Monday 29 March 2021


Weekend of 27/28 and I was supposed to be digging the tatty bed. We have weed suppressant on the bed, bits of old carpet and cardboard and at this time of year that's always quite exciting to be moving (if you're interested in invertebrates it is anyway). Cameras at the ready I pull some carpet up and then quickly look on the back of it and on the soil underneath. A nice Pterostichus melanarius, some Collembola and a lot of slugs. The slugs looked unfamiliar so I went inside to get the slug book, there's a very good Field Studies Council key. First up were these Tandonia budapestensis.

Tandonia budapestensis.

I don't recall identifying these before so I was quite chuffed. Whilst photographing these I noticed a strange, small, white slug amongst them, a worm-like thing. I had an inkling what that might be and quickly focussed in on the beast. I remembered reading on the Pan-listing FB group someone being very pleased to find one of these as they tend to spend most of their lives buried in the soil.

Boettgerilla pallens, the Worm Slug.

An added bonus is that I believe there are very few records of this species for Orkney.

Further delving around found Deroceras invadens, Deroceras reticulatum, two common species and this Arion, which turned out to be Arion flagellus (Green-soled Slug, or even Spanish Stealth Slug, an alternative colloquial name). This was a small immature.

Arion flagellus.

The slugger in action, thanks to Louise for the photo.

Feeling a bit more confident about having a go at these now I added a further species later in the week when working with pupils, managing to identify this Arion distinctus.

Arion distinctus.

Sunday 28 March 2021

Sea cliffs.

We walked at Marwick and the auks were on the cliffs, always a treat. I've a few places now where I can get reasonably close, relatively safely, as long as you don't stand up below an over-hang, ouch! With care, moving slowly, and not exclaming loudly when you bang your head, the birds seem ok about the approach. No Puffins yet, too early.

Guillemots, bridled and unbridled forms.


The cliffs and the nesting Raven patrolling, they seem to have no trouble obtaining rabbits.

Fulmars, and Fulmar in-flight view of the cliffs, Kittiwake below.

Back at the ranch the Lesser Celandine are flowering. I'm making a real effort this year with botany, I should be able to record about 150 species for the Ikm sq around home I'm told. We'll see.

Lesser Celandine.

I'm going to try to photograph each species I find as it comes into flower.

Saturday 27 March 2021


 Some photos from last week that somehow didn't get on the last post.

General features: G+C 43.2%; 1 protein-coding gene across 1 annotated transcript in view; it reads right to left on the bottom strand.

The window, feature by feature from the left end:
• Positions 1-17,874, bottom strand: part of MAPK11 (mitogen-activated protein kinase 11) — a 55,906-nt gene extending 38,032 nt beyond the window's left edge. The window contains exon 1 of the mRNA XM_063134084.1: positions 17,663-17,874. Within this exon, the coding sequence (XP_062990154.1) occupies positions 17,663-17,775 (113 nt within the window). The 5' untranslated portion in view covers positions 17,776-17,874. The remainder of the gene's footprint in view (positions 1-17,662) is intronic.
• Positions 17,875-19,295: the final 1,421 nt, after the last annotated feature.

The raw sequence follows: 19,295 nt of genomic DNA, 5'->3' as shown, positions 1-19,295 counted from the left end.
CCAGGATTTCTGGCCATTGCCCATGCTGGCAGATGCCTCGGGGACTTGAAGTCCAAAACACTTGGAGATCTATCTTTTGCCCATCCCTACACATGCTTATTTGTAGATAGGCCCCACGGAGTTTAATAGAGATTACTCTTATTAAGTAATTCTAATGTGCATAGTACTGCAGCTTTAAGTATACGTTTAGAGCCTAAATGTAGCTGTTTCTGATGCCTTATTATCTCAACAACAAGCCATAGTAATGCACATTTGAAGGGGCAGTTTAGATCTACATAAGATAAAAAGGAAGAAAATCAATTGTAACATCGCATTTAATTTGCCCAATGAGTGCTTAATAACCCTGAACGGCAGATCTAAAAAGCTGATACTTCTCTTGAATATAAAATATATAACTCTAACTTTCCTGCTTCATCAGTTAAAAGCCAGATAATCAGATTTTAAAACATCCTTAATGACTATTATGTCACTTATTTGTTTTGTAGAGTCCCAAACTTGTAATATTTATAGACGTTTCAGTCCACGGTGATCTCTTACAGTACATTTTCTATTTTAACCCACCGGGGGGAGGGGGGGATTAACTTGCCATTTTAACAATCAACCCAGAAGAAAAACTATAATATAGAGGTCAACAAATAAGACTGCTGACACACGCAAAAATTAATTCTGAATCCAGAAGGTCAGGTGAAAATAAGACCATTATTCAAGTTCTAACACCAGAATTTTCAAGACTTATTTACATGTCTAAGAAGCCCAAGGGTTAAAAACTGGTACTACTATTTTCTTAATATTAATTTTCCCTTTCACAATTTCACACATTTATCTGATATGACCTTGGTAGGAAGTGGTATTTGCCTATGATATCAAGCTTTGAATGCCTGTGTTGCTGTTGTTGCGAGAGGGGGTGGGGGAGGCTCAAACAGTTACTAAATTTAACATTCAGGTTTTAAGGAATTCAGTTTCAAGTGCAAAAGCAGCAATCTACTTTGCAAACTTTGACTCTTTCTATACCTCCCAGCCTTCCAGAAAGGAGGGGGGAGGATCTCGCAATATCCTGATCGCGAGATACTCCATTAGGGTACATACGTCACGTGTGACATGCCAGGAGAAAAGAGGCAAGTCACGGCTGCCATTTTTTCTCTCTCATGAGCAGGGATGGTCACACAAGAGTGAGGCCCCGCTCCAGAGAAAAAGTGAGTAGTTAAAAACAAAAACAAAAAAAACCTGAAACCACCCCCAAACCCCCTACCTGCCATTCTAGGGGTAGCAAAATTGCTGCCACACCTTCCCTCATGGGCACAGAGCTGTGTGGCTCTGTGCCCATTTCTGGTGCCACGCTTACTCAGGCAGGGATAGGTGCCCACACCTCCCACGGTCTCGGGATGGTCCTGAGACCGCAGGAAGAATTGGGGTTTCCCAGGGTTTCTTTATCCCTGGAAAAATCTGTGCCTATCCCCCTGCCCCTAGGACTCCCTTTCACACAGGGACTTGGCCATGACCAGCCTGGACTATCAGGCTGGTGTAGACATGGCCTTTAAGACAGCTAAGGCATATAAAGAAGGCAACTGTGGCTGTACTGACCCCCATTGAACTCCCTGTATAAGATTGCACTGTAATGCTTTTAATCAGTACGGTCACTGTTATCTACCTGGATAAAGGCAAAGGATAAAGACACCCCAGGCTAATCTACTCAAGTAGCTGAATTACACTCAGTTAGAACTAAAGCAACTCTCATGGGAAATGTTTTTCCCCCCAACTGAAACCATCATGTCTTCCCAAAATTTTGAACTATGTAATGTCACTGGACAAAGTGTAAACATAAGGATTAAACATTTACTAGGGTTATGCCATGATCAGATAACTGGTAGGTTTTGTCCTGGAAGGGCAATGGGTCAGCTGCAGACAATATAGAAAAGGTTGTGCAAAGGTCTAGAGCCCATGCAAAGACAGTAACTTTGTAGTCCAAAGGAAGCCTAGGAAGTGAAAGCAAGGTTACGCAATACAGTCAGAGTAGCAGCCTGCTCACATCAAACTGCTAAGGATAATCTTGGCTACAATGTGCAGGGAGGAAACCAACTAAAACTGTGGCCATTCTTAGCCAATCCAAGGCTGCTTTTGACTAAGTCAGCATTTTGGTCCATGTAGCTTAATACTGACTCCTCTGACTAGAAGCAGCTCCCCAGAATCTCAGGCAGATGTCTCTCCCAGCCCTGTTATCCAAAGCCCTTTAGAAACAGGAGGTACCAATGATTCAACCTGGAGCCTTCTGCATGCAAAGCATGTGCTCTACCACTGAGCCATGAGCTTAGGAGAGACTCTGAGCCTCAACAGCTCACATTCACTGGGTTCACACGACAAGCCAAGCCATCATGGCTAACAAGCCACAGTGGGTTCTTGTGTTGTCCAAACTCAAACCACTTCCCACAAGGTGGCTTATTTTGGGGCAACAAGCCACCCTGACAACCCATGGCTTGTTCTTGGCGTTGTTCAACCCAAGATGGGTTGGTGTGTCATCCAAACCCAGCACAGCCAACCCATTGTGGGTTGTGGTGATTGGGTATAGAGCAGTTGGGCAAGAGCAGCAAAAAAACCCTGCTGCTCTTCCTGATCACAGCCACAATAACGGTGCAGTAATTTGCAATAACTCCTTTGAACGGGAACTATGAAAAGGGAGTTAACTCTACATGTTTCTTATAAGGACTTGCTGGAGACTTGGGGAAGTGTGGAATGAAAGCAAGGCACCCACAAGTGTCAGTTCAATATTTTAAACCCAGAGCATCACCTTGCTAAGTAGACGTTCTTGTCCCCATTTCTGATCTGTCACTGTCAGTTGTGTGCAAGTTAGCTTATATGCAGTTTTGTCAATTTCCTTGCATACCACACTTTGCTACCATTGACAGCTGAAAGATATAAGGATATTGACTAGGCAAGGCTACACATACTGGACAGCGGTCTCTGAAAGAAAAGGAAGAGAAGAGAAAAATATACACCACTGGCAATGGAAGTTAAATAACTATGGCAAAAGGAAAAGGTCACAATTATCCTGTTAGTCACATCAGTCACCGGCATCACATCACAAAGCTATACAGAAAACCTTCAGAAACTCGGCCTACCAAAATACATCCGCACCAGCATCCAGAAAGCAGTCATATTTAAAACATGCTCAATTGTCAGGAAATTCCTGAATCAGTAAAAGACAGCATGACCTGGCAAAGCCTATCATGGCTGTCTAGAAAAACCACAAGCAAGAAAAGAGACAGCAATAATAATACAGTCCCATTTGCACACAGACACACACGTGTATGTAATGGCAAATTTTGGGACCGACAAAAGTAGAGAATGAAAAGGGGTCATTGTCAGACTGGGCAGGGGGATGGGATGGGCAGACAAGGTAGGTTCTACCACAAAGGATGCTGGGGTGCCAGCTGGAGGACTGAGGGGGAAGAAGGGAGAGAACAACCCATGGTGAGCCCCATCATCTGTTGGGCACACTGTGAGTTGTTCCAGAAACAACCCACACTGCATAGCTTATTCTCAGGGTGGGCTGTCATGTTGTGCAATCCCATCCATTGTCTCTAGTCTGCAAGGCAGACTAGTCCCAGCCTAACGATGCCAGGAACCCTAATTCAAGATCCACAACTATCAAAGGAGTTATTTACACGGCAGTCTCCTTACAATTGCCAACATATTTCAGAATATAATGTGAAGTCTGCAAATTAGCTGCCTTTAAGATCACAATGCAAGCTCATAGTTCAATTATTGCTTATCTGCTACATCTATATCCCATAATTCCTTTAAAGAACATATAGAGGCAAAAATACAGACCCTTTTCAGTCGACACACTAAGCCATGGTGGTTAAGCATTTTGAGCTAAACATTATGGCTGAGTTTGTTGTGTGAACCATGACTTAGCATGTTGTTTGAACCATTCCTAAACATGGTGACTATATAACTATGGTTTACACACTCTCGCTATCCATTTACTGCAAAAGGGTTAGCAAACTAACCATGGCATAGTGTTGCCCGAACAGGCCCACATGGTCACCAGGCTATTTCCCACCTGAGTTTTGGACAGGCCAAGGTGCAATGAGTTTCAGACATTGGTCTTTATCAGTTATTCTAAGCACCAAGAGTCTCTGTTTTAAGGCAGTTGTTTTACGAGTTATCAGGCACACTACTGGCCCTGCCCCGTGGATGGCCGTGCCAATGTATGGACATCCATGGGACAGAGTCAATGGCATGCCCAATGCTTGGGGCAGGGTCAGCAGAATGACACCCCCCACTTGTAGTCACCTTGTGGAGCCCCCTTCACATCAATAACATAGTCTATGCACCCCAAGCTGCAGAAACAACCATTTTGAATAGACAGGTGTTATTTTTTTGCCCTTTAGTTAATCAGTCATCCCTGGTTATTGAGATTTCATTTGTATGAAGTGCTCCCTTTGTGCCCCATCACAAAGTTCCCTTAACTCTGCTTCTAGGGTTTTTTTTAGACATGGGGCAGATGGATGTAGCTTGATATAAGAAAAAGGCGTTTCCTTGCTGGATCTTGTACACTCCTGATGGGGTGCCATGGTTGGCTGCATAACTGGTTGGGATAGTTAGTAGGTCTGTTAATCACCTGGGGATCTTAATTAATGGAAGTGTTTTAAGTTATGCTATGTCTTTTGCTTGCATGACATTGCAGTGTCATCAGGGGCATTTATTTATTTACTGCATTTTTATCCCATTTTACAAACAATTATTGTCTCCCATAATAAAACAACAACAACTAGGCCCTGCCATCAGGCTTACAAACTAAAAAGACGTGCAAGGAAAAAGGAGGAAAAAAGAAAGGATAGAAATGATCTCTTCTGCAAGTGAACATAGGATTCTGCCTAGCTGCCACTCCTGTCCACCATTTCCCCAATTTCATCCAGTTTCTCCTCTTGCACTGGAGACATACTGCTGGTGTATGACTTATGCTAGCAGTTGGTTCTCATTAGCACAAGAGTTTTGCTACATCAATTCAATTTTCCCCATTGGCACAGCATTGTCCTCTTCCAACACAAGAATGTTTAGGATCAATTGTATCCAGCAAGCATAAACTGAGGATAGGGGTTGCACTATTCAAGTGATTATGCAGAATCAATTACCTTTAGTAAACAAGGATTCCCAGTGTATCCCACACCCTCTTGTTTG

Dunnock through the kitchen window.


Aphodius sphecalatus

Catops (maybe chrysomeloides).

Sitona lepidus which is now called obsoletus. I was getting muddled with lineatus for a spell MG put me right, thanks Mark.

Brown Hare.

Frog spawn underwater.

There is frog spawn in every wee field flood.

First Marsh Marigold in bloom.

Looked under a stone, found four of these, NZ Flatworm.

There are still  up to 19 Pintail on The Shunan with good numbers of Teal, Wigeon and Mallard. New patch species for the year in the ast week or so have included Red-breasted Merganser and the first Meadow Pipits.

The Shunan.

Wednesday 24 March 2021

I meant to post something but I got distracted...

 ... by James Yorkston's new album, Wide, Wide River by James Yorkston and The Second Hand Orchestra -

Alevin (just hatched Brown Trout).

At work we take part in a project, most years, raising Brown Trout from ova in the classroom. The Orkney Trout Fishing Association donate the ova, and this year helped us with some equipment, a glass door fridge. In the past the classroom part has involved a bit of a hike into the nether regions of the community part of the building where there is a route to a very cold, ground floor fire escape with space to put a small fish tank. Many thanks to MT and to the OTFA for all their help. This year, thanks to the fridge, the trout are in the classroom. They hatched yesterday and today, cute.

I've been writing other things, which is the main reason why there have been no posts here. A couple of pieces for the Orkney Field Club Bulletin. Also getting my rare bird descriptions done. Still trying to add data from 2020 to iRecord, and this year I'm already getting behind.

Common Quaker.